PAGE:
Finally, I am able to play my first outdoor game, recorded using my newest equipment fence cap (bought on Black Friday 2021). It is a pro-set game with Kevin – my doubles partner from Credit Valley Club Inter-county “B” team. We didn’t play very often recently, as he spent more time on doubles and I focused on singles match plays.
The game was played at Glen Abby community part upon my request. The weather is cloudy with mild wind conditions, 8 degrees celsius in early after. I believe this to be an ideal weather condition for tennis, but Kevin feels it is a bit too cold. He said the balls feel too hard with the cold temperate. My topspin heavy style neutralized the bad weather condition, as I usually don’t need to hit the ball perfectly to generate points.
For the actual scores, I won the 1st set 8:3 by winning the last 4 games straight. The 2nd set was much closer and ended with 1-1 when the times ran out (the total score for the 2nd set was 15-15).
My conditioning is still nowhere close to my peak level. If we have enough time to finish, the 2nd set would be a lot closer. Fatigue seems to impact me much more than Kevin.
What I like about my game today is I was able to hit 2 winners on the forehand cross-court, each with over 85km/h on the line. I don’t usually attack that angle on my previous matches
What is interesting is my backhand slice shots type % – only 28% slices. I used to only use slices on my backhand so this is definitely encouraging to see. It could also indicate Kevin didn’t attack my backhand with deep balls much.
2021 is a challenging year for me. I am quite satisfied with the progress I have made with my tennis journey. I believe I became a better tennis player overall with the technology I have been using.
If you have arrived here, I hope you are a tennis fan (not just a speculator) like me, who is curious to learn to adopt modern technology to improve and enjoy the game. Here are the three things I am aiming to help you achieve :
Get a better understanding of how to get the most value out of SwingVision
Learn some new tricks and avoid the pitfall I experienced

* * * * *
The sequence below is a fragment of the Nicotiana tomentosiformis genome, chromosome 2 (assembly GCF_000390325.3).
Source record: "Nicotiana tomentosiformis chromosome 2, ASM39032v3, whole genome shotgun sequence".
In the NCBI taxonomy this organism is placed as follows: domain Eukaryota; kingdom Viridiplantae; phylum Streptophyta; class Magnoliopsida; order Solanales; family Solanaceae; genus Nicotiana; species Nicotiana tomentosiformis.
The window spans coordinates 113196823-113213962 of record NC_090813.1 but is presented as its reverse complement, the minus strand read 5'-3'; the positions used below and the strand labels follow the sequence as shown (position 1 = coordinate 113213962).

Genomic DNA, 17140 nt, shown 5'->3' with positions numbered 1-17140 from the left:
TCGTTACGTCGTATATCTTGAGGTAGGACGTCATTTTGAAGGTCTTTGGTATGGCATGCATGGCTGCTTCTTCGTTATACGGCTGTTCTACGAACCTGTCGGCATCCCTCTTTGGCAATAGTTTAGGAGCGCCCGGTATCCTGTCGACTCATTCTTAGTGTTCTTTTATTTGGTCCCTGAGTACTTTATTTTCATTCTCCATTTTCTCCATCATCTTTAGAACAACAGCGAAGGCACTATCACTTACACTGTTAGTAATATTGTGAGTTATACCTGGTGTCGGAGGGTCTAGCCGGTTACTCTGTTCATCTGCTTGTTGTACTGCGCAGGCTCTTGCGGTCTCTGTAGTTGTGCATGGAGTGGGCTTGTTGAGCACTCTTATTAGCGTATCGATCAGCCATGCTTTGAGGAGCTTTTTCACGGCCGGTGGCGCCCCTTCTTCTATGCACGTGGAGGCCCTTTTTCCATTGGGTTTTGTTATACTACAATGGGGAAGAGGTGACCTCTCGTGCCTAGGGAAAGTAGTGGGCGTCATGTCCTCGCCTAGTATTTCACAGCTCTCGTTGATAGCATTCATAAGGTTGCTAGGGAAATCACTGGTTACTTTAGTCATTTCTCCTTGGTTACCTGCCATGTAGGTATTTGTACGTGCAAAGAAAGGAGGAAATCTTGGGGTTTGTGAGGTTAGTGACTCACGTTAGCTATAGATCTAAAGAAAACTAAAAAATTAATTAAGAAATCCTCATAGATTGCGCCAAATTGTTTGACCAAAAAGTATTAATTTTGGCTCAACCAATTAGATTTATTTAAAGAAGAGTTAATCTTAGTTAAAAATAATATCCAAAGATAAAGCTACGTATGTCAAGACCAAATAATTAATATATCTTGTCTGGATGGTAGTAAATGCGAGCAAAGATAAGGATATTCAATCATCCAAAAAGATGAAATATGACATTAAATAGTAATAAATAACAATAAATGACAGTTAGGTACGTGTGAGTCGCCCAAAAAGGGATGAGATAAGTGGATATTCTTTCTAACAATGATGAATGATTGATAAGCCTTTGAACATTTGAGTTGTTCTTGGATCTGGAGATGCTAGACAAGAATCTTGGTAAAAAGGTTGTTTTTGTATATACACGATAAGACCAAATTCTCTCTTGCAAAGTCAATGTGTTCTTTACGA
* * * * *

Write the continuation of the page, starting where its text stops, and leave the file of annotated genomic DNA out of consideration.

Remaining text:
This is my #2 post on tennis video analyzing, #6 post on using Apple Watch to track tennis performance, and #11 post on sports in general.
The coronavirus pandemic isn’t over yet, but at least recreation tennis is back. The city I live in have allowed for tennis activity since late May, and I have been play a lot of tennis since then.
I also joined a new tennis club, and actively participated in the ladder game. After playing over 10 games using the newly improved SwingVision app (most recent version 7.2), I have found an effective way of generating a 10-15min highlight video of ALL POINTS played in a 1hr ladder match.
The video highlight generated is overlayed with the match score, recorded real time by Apple Watch. This makes it enjoyable to watch for friends and families, because it feel like watching a Pro match highlight between Federer and Nadal.
The finished video is invaluable. It can be used for:
Analyze point by point game performance to look for area of improvements
Share with your partner and other audiences
Store and archive in your personal library for later usage
I received a special gift from my lovely wife during last year’s Christmas.
It is an add-on lens to put on my iPhone to capture more area. It is particularly useful when recording the tennis match from the baseline, because my iPhone doesn’t have a wide angle lens built-in so it doesn’t capture enough area.
To be honest, originally I was just planning to try out the new AI feature offered by SwingVision app. After using it for over 6 weeks and multiple rounds of trial and errors, post game video has become an essential piece of my tennis life. The app itself is still in its infancy stage with all kinds of limitations, however I can see a lot of potential in this area.